A study has indicated that high consumption of soft drinks may be the cause of reduced sperm quality in men, one of the top criteria of the donor screening process.
Young men who want to become fathers may want to cut their cola consumption, according to new Danish research results recently published in the American Journal of Epidemiology.
Doctors and scientists at Rigs hospital and at the University of Southern Denmark have found a probable correlation between high soft drink consumption and poor sperm quality.
The study was carried out to determine whether there was a correlation between caffeine intake and sperm quality.
But project leader Tina Kold Jensen, professor of environmental medicine, said that the results of the study – which examined 2,554 men at or around the age of 18 to determine their fitness for military service during the period of 2001–2005 – clearly showed that their fertility was inversely related to the amount of soft drinks they consumed.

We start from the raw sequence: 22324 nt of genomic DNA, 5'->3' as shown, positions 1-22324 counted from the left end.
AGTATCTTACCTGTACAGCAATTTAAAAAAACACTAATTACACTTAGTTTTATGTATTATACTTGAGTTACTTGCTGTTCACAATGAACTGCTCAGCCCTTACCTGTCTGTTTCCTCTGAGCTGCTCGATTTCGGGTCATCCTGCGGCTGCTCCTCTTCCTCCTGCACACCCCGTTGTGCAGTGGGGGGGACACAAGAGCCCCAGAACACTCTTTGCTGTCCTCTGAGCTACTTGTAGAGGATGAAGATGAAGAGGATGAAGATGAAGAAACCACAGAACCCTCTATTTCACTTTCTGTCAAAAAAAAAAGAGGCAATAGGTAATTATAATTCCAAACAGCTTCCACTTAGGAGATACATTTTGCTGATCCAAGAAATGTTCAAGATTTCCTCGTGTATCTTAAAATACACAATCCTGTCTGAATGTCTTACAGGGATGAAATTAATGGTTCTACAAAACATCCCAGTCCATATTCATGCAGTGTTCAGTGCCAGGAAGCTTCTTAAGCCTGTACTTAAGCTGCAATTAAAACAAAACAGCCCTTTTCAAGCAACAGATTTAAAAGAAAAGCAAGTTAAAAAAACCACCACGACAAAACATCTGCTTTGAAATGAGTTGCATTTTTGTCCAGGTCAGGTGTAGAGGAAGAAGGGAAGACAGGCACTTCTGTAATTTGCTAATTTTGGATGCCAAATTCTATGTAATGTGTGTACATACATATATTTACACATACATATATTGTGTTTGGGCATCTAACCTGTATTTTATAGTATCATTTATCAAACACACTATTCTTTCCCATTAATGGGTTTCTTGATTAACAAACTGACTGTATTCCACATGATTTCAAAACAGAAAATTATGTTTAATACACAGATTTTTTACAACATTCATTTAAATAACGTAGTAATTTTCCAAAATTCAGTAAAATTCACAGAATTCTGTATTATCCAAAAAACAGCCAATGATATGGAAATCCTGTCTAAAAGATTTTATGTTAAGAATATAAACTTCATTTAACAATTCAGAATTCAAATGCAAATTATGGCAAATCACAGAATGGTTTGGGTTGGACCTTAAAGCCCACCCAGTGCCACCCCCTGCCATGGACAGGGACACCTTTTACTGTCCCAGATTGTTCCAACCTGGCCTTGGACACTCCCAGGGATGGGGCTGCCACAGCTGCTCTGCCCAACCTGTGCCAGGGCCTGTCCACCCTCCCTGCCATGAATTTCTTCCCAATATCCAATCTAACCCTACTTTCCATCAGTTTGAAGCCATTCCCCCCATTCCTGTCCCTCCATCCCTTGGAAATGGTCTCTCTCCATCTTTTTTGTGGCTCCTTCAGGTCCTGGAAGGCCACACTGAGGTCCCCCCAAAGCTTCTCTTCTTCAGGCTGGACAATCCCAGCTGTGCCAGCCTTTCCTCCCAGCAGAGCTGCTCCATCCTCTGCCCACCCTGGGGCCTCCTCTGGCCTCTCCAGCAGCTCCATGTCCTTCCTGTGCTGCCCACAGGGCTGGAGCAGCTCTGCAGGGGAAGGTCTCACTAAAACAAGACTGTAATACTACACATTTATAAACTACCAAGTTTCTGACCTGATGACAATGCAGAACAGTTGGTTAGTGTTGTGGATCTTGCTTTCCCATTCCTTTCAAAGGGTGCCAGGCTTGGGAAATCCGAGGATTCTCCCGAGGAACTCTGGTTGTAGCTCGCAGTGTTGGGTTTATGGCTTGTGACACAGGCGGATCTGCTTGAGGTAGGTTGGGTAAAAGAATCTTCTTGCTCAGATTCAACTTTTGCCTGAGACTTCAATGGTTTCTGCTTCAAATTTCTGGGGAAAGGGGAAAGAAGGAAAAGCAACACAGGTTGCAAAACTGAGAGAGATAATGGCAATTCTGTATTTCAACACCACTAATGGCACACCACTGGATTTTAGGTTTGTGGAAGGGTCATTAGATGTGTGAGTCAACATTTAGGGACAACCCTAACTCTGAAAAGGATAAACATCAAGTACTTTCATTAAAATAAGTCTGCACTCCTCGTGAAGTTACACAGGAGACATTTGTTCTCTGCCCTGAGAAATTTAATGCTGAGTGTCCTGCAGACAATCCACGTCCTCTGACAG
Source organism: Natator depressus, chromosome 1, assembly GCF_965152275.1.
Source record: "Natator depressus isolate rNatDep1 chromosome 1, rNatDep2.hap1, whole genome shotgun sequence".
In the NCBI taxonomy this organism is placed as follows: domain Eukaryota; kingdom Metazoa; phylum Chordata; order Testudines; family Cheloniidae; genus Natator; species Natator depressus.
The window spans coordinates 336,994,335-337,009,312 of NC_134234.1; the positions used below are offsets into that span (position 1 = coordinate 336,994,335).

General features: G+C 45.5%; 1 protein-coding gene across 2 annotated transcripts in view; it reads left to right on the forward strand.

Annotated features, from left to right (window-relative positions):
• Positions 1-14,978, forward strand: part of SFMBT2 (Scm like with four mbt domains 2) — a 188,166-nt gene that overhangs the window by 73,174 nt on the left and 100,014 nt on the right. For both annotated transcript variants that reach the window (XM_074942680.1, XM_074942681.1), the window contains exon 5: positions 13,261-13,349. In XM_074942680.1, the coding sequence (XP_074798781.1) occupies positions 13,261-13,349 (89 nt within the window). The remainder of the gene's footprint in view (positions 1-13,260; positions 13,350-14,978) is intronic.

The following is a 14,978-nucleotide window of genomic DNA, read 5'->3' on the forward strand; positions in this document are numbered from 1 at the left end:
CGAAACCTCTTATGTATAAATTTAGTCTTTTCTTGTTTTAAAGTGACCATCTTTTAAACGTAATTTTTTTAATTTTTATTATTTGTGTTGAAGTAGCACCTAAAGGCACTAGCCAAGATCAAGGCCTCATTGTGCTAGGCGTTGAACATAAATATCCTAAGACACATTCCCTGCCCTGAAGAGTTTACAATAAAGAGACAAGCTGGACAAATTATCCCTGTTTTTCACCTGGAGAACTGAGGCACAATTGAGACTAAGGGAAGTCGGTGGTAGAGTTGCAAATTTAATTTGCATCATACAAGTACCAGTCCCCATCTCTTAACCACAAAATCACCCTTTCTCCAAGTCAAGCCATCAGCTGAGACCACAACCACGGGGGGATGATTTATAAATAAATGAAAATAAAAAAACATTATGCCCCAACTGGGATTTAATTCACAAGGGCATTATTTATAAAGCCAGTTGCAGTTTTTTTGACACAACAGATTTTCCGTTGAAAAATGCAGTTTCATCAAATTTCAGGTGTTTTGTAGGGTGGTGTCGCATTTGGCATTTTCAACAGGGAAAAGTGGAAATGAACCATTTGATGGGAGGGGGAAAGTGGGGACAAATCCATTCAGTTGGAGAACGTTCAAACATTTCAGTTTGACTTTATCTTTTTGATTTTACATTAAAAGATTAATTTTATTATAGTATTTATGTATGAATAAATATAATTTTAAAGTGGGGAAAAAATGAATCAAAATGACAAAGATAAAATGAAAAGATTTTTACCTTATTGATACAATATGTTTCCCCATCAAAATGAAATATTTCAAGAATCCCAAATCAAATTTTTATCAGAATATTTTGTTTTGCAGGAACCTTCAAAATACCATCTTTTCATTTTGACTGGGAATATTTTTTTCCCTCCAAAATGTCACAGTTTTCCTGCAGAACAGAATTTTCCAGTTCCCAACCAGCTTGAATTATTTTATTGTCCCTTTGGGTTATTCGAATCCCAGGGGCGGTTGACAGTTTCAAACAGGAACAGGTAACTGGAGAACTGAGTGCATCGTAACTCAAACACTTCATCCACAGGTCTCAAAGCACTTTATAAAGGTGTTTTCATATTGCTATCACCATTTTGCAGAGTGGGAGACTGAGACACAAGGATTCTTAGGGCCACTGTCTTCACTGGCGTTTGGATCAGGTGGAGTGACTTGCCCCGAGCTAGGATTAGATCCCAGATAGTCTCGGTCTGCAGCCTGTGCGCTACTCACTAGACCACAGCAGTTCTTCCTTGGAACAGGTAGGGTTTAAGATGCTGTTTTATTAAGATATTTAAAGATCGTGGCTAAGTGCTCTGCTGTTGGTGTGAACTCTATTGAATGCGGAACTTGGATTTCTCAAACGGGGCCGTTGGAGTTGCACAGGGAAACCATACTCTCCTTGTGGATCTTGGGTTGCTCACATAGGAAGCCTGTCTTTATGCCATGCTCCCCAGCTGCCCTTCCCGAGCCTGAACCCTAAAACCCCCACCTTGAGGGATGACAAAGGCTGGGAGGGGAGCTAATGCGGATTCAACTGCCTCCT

National research has shown that the consumption of soft drinks has increased significantly over the past decade, as has the intake of fast food – mostly by the younger generation.
Jensen did say that because the consumption of soft drinks and fast food is invariably linked, the lower sperm quality may be down to the overall poor diets of the men rather than the soft drinks alone.
However, she pointed out that the sperm quality of those subjects who drank more than 14 half-litre bottles of cola per week was significantly worse than those who consumed less. Caffeine was probably not a factor, the study determined, because coffee consumption levels did not show the same variations in sperm quality.
Not surprisingly to the researchers, the study additionally showed a link between high soft drink consumption and too little exercise – a deficiency that also has been shown to have a detrimental effect on male fertility.